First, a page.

David Kunkle

Former Dallas Police Chief David Kunkle's Special Donation

Kunkle served as Police Chief in Arlington, Grand Prairie and Dallas

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Former Dallas Police Chief David Kunkle made a special donation to a planned police museum Wednesday and spoke about the new medical challenge he is facing.

Kunkle received warm greetings as he visited Arlington Police headquarters.  He served as Arlington Police Chief from 1985 to 1999. 

Before that he’d risen through the ranks in the Dallas Police Department to become the youngest Dallas Police Captain and then became the Grand Prairie Police Chief, followed by the move to Arlington.

“What happened was the chief's job in Arlington opened up and I knew it was really special, you know? There was an opportunity here to be one of the best police departments in the country,” Kunkle said.

Kunkle served as an Assistant Arlington City Manager for several years after his time as Arlington Chief before becoming the Dallas Police Chief for 6 years. He ran for Dallas Mayor in 2011, losing a run-off to Mike Rawlings.

Arlington Police Detective Tim Henz is a 38-year veteran who served during all of Kunkle’s tenure. Henz said Kunkle was credited with making many improvements in that department, including a move to community policing for crime prevention.

“I grew up here in Arlington, seeing the changes, but what he did got the ball rolling for what we have today,” Henz said.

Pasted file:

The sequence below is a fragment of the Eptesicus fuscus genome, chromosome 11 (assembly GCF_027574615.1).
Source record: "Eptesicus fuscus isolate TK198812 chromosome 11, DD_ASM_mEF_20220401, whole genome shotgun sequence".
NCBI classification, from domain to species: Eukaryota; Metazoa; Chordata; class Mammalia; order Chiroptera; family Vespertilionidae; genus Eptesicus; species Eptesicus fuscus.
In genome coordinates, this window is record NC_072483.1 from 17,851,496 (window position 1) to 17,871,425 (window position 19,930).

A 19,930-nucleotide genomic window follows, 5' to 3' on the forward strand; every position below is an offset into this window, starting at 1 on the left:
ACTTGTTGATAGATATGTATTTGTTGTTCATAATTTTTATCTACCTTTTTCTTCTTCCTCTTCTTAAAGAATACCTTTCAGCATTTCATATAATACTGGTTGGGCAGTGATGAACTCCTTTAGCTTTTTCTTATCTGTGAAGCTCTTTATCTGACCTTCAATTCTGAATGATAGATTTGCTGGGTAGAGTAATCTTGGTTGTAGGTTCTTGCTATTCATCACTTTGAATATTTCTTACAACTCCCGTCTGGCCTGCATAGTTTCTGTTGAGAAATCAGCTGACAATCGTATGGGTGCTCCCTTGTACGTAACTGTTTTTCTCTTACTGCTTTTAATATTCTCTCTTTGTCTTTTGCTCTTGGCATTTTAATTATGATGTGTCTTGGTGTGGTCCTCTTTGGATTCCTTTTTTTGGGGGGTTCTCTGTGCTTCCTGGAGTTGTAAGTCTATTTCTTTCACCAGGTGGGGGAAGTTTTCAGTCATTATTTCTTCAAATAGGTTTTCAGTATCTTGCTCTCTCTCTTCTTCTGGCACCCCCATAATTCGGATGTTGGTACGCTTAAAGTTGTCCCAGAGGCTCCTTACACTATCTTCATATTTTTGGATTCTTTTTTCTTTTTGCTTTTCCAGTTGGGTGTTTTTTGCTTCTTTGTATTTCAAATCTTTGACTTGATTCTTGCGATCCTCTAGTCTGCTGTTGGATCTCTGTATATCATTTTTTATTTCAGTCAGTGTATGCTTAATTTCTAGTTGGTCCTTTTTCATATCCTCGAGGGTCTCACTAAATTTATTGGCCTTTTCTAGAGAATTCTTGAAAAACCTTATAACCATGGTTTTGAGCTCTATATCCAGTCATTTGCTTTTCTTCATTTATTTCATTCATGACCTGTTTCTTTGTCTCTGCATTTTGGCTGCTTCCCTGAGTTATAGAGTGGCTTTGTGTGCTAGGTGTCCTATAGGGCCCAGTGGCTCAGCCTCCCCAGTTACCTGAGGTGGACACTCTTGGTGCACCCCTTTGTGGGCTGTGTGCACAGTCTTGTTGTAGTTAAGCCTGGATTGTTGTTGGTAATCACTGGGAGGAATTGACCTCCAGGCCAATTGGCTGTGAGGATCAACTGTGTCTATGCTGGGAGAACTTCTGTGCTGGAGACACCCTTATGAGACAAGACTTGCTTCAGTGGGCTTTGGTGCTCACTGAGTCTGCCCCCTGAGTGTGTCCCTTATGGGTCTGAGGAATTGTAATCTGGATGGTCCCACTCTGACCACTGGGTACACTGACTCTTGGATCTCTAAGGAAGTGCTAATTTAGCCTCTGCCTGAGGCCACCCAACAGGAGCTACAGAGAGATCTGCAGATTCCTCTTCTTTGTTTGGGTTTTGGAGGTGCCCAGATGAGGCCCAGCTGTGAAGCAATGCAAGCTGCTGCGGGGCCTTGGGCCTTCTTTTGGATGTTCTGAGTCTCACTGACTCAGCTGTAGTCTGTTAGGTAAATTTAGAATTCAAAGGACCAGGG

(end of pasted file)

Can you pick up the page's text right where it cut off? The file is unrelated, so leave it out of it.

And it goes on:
Henz is leading the push to create an Arlington Police museum.  He’d assembled many items of memorabilia but was lacking history on past chiefs.

Henz contacted Kunkle, who agreed to donate all the badges he wore through his long law enforcement career.

“This is a great honor for us to be able to have that legacy displayed,” Henz said.

Retired lawman Kunkle said it was time to get rid of things at his home and he was happy to make the donation.

And Kunkle spoke about the new medical challenge he is facing called Lewy body dementia. 

He described it to the officers as a brain issue.

“Ultimately, it’s going to be fatal. I don’t know if it’s going to be two years or ten years, but it’s progressive and each day it gets a little bit worse. But I’m honored to be here,” Kunkle said.

Current Arlington Chief Al Jones said the others were honored, too.

“It’s so awesome to be able to give back to an agency that you love, that I love now. So, I really do appreciate you taking time out today to come here. It’s just so awesome that officers who knew you and a grew up under you had the opportunity to see you again,” Jones said.

Henz said the new Arlington Police museum is to be located at a new northside substation that is due to open next year in a building the city recently purchased on Lamar Boulevard near Hurricane Harbor.

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